Criminal Law

Track data for bias on youths steered clear of court

By Peter Small, Contributor

Police should be required to compile data on youths who are suspected of committing violent crimes but are diverted from the courts, says Toronto criminal lawyer John Fennel.

Tracking information on the race and other characteristics of youths being given the less punitive option of extrajudicial measures would help guard against police bias, says Fennel, an associate with Hicks Adams LLP.

"It would be really useful to know what kinds of kids are getting the opportunity to avoid charges at the initial point when the police are making a decision on extrajudicial measures," says Fennel.

"The problem with discretion is that unless someone's keeping track of it, we don't know if it is being used fairly," he says.

The Youth Criminal Justice Act requires police officers to consider using extrajudicial measures before deciding to charge a young person, defined as being between the ages of 12 and 17.

Measures range from police taking no action, issuing a warning or caution, or referring the youth to a community program or agency, the federal Justice Department website states.

Hamilton Police report they dealt with 508 young people involved in violent crimes in 2018. Of those, 56.7 per cent, or 288, received an extrajudicial measure instead of being charged, CBC News says.

Such statistics beg the question of how fairly the measures are being applied because they rely on police discretion, Fennel says.

"Are they applying the same criteria or are they allowing kids who look like them or kids whose parents they know to get multiple extrajudicial measures or breaks, versus kids that don't look like them, or they don't know?" he asks.

"We really haven't collected good data on how the police are doing this," Fennel says. "And what data we have seems to confirm the notion that young black people are treated differently by police than young white people."

Interestingly, statistics show that although youth crime has been declining, related pre-trial detention has been increasing, another area where police discretion weighs heavily, Fennel says.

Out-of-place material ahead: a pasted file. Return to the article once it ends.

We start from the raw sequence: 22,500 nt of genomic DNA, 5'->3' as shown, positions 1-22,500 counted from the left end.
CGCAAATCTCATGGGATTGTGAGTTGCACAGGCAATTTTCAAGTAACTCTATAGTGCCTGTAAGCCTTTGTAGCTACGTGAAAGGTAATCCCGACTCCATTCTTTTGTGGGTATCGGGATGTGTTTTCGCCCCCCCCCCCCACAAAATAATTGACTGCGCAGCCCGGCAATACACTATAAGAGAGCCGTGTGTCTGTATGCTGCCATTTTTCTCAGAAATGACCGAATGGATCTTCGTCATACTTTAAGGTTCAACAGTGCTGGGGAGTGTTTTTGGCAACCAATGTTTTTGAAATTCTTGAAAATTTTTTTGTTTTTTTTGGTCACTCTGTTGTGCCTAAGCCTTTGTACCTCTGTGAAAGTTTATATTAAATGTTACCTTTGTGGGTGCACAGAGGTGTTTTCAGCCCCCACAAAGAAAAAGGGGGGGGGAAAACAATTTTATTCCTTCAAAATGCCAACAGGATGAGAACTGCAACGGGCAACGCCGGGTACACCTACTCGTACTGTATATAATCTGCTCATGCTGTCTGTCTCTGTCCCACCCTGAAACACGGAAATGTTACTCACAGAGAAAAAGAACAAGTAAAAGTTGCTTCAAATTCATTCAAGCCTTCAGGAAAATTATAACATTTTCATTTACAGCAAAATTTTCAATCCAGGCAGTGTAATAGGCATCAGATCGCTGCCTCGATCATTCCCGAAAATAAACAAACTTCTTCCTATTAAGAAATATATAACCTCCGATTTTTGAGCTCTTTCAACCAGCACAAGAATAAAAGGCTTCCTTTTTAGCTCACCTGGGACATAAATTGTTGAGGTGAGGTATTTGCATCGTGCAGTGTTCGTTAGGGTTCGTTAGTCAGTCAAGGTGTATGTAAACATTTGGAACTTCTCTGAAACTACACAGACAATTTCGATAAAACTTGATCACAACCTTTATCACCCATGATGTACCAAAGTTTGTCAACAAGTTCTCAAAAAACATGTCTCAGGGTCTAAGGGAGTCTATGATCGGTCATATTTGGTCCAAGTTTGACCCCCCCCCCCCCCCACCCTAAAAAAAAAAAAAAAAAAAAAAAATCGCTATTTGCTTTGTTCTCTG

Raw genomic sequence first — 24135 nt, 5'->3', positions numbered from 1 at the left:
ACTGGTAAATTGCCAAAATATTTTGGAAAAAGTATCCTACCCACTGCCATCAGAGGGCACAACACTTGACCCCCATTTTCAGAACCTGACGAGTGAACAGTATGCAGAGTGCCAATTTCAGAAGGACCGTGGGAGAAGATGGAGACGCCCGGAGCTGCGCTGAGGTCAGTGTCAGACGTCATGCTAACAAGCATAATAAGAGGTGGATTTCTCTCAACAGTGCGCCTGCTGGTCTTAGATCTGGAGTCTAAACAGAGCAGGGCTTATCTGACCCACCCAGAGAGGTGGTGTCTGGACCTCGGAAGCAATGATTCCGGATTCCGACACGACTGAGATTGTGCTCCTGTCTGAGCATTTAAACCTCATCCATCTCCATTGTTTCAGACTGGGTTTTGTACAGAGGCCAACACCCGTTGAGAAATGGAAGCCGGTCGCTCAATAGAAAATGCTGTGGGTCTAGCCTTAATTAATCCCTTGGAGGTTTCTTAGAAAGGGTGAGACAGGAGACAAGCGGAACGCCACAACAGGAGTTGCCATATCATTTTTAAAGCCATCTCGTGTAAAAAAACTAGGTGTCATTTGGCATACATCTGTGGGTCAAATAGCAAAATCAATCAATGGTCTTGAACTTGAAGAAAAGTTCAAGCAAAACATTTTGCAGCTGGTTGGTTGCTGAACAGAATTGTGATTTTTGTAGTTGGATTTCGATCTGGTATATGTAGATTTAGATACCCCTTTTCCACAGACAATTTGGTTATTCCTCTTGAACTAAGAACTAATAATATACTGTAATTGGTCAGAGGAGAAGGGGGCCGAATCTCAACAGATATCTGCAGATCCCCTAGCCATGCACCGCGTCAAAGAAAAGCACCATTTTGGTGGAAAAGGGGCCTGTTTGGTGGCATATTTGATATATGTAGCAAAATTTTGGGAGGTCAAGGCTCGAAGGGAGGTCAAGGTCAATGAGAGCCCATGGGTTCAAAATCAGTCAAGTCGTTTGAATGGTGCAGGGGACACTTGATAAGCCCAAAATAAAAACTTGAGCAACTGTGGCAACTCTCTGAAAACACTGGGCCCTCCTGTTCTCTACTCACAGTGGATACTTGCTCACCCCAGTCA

"Maybe we are arresting and charging too often given the overall decline in the crime rate," he says.

Fennel is also concerned that extrajudicial measures may encourage police to take a wholesale approach to violent incidents, such as schoolyard fights, detaining any young person who seems to be involved.

"Rather than trying to sort it out, they'll just offer the kid some kind of extrajudicial measure to resolve it," he says.

The concern is that innocent youth caught in this net may be tempted to agree to an extrajudicial measure to avoid prosecution, Fennel says. Yet they will still have a mark against them, reducing their chance of receiving lenient treatment in the future, he says.

It seems that schools and other institutions are calling on police to deal with incidents where less drastic measures could be applied, Fennel says.

"Breaking up a fist fight and giving people a stern lecture and sending them home to their parents is much better than calling it down to the police station," he says. "It's amazing to me that the fights my friends and I used to get in now result in some kids being taken into custody."

We want to discourage youth fights, but we don't what to criminalize them, he says.

"I think that sends a really bad message," Fennel says.

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